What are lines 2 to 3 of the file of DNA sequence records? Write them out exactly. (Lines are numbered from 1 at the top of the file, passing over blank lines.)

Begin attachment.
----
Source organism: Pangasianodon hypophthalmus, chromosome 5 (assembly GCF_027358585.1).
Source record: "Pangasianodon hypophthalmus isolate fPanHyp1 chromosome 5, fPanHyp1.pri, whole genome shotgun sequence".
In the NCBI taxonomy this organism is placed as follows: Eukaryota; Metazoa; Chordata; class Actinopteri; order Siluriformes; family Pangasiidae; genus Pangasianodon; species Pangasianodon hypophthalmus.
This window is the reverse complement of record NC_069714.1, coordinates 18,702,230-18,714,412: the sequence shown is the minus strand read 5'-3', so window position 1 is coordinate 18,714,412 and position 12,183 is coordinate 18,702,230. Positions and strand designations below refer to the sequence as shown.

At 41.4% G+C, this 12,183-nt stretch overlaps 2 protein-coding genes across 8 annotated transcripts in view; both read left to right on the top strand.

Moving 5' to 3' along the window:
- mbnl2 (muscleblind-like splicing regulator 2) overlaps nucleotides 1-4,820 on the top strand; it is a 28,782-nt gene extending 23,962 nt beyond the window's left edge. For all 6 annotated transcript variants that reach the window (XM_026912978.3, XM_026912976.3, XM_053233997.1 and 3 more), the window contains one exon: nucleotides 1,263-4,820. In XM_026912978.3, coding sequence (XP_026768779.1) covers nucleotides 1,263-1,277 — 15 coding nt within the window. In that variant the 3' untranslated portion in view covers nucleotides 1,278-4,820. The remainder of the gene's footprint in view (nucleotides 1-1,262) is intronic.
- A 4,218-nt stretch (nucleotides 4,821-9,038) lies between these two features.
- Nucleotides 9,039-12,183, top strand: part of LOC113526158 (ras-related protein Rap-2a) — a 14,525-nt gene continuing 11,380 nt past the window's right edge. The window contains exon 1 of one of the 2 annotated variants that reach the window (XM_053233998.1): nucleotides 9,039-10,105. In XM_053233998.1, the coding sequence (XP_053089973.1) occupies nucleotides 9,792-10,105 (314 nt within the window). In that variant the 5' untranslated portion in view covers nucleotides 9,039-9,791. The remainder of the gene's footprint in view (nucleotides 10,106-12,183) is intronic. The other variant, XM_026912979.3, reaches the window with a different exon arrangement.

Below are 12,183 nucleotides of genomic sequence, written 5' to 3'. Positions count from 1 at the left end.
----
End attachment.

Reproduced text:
Source record: "Pangasianodon hypophthalmus isolate fPanHyp1 chromosome 5, fPanHyp1.pri, whole genome shotgun sequence".
In the NCBI taxonomy this organism is placed as follows: Eukaryota; Metazoa; Chordata; class Actinopteri; order Siluriformes; family Pangasiidae; genus Pangasianodon; species Pangasianodon hypophthalmus.